Why Priests Still Shouldn’t get Married

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by Jenna Drummond, Columnist

Nowhere in the Bible does it say that priests can’t be married. Christ, while instituting the priesthood at the last supper, did not say “do this in remembrance of me, but only if you’re single.” The first priests, the twelve disciples ordained by Jesus himself, were almost all married. Even as the priesthood developed, it took nearly a thousand years for papal decrees and councils to definitively favor clerical celibacy. This means that the idea of clerical celibacy is rooted in the Catholic tradition, not Dogma. If he really wanted to, Pope Francis could theoretically revoke this rule.

So, as more scandals and abuses continue to surface in the church, what is stopping him? Both Catholics and non-Catholics wonder why the church continues to mandate priests to take vows of chastity, forbidding them from marriage.

This debate dates all the way back to St. Paul and St. Augustine, who both agreed that celibacy enables soldiers and followers of Christ to serve God without distraction and, therefore, is the preferred lifestyle. St. Paul even writes, “He who refrains from marriage will do better” (1 Corinthians 7:38). While having a spouse can help people grow in faith, as seen in the cases of St. Zelie and St. Louis Martin, it may also unintentionally distract them from the ultimate mission of the priesthood: leading the flock and following the direct will of God.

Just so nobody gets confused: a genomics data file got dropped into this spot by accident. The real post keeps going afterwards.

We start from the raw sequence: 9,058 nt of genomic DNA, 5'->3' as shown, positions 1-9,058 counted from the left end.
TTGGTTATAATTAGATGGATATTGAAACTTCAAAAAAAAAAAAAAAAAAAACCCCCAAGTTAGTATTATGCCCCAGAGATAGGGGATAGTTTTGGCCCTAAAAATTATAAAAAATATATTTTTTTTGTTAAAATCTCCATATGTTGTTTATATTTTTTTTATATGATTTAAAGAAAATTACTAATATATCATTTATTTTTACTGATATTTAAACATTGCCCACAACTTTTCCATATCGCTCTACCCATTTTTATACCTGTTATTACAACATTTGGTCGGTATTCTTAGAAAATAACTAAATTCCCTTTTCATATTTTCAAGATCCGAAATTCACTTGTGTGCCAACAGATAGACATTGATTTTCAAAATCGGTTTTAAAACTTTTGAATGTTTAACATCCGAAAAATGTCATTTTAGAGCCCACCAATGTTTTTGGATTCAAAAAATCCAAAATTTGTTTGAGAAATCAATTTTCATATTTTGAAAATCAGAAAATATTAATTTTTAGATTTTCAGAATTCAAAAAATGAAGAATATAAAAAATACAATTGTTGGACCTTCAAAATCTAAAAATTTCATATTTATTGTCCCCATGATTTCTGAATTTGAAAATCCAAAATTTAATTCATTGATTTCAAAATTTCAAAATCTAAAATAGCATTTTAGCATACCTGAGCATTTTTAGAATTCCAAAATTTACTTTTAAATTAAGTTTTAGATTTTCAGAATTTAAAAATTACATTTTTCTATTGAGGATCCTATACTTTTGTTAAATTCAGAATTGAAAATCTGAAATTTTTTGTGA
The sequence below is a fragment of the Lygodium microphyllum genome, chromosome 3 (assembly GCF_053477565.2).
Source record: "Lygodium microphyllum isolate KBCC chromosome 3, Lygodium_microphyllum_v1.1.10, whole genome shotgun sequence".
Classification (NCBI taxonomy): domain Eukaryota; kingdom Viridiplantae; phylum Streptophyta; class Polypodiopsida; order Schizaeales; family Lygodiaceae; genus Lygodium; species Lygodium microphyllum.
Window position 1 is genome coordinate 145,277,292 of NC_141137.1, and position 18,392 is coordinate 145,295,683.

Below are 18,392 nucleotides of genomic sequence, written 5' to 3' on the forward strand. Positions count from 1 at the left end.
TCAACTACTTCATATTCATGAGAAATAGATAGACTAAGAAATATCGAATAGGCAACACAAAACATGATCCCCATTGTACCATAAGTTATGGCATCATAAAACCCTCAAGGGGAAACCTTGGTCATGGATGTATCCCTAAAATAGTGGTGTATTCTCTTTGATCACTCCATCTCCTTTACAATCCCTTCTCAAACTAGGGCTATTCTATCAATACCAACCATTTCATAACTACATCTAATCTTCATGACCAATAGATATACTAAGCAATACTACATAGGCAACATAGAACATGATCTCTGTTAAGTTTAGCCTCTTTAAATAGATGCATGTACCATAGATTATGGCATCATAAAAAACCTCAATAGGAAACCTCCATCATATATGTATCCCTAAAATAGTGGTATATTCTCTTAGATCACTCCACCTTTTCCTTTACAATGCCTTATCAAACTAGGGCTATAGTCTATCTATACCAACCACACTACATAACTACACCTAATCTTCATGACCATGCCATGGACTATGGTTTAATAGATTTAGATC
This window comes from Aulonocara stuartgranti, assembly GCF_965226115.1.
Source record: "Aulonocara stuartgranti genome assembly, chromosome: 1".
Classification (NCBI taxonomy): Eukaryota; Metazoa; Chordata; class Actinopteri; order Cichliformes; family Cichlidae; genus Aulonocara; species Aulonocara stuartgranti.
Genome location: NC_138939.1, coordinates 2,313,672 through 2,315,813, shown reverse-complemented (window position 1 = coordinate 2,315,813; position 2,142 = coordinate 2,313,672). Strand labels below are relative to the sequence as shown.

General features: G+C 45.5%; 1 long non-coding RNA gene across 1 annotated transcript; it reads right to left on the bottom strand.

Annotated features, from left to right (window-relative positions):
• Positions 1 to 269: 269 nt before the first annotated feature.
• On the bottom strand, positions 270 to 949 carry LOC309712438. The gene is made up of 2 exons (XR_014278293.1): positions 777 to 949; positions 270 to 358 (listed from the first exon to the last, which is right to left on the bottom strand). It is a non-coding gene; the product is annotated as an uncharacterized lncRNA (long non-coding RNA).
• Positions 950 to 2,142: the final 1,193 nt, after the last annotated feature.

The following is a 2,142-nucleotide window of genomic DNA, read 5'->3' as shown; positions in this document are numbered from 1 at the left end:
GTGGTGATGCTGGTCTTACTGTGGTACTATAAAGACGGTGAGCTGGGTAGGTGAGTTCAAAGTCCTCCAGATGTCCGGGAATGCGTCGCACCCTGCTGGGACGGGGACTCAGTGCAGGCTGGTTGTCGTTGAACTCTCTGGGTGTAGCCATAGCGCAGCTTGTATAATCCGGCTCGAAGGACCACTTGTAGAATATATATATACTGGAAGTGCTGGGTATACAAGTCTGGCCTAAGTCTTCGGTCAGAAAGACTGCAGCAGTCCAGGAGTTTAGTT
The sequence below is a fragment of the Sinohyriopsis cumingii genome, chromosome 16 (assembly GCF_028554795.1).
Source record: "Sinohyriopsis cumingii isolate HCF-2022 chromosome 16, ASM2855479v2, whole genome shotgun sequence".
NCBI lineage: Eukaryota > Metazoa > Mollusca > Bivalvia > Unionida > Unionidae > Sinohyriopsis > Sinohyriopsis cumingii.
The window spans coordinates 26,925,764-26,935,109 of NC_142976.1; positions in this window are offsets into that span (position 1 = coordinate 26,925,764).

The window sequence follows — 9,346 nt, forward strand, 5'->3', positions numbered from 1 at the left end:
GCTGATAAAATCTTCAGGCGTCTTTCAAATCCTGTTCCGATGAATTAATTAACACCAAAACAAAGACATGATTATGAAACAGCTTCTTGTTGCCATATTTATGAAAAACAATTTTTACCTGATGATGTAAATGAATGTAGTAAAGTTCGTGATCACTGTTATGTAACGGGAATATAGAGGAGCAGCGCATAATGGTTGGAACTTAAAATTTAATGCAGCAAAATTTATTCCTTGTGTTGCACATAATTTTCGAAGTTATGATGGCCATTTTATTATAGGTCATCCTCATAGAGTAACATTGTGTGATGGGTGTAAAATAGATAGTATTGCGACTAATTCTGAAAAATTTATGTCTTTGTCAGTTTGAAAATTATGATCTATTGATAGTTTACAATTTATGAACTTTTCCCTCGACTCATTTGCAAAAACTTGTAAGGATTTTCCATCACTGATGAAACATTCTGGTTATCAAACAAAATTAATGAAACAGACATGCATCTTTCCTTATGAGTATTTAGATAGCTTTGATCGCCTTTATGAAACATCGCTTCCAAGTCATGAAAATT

Initially, the Church placed restrictions on clerical marriage that addressed issues with property rights– would land of deceased priests belong to the church or to the priests’ children? However, the Church also began to realize the importance of moral integrity among the clergy, and the challenges that marriage could present to this. In response to corruption of power and the decline of sexual integrity in the priesthood, lay groups, such as the Pataria in Milan, began to protest. They believed that priests should make a promise of chastity, since they wanted assurance that the priests who administered the sacraments were being held to the highest moral standards possible. These standards included chastity. They that recognized priests were supposed to be the model of Christian excellence, the ones who act like the Good Shepherd and lead their flocks closer to God.

In a more modern context, if a priest is not married, their opinions and decisions are not swayed by the needs and wants of his family. Many fathers would do anything to protect their children or families, so when a priest is put into a situation where he is forced to choose between the church and his family, there is a strong possibility that he would choose the latter. How can a priest maintain his role as an ambassador of Christ when he is forced to choose between his family and his flock? 

Priests have the sacred duty of acting in Persona Christi, something nobody else in the world can do. This means that priests share a very sacred bond with God that is solidified through Holy Orders. By remaining chaste, priests consecrate themselves to Christ, who was married only to the Church. By abstaining from commitments to earthly families, priests can devote their entire lives and attention to the Church’s betterment and development.  As highlighted in Matthew 22:23-30, nobody will be married in heaven; when priests remain celibate and unmarried, they more closely outline what our final state will be.

Pope Francis could remove the restrictions on clerical marriage, but by allowing our priests to marry someone other than the Church we are also allowing potential for the abandonment of the moral integrity and attention that is required in the vocation. Clerical chastity is often overlooked to simply be a fail-safe to protect church lands, but in reality, it helps to bring priests closer to Jesus, which by extension brings us closer to Him as well.

 

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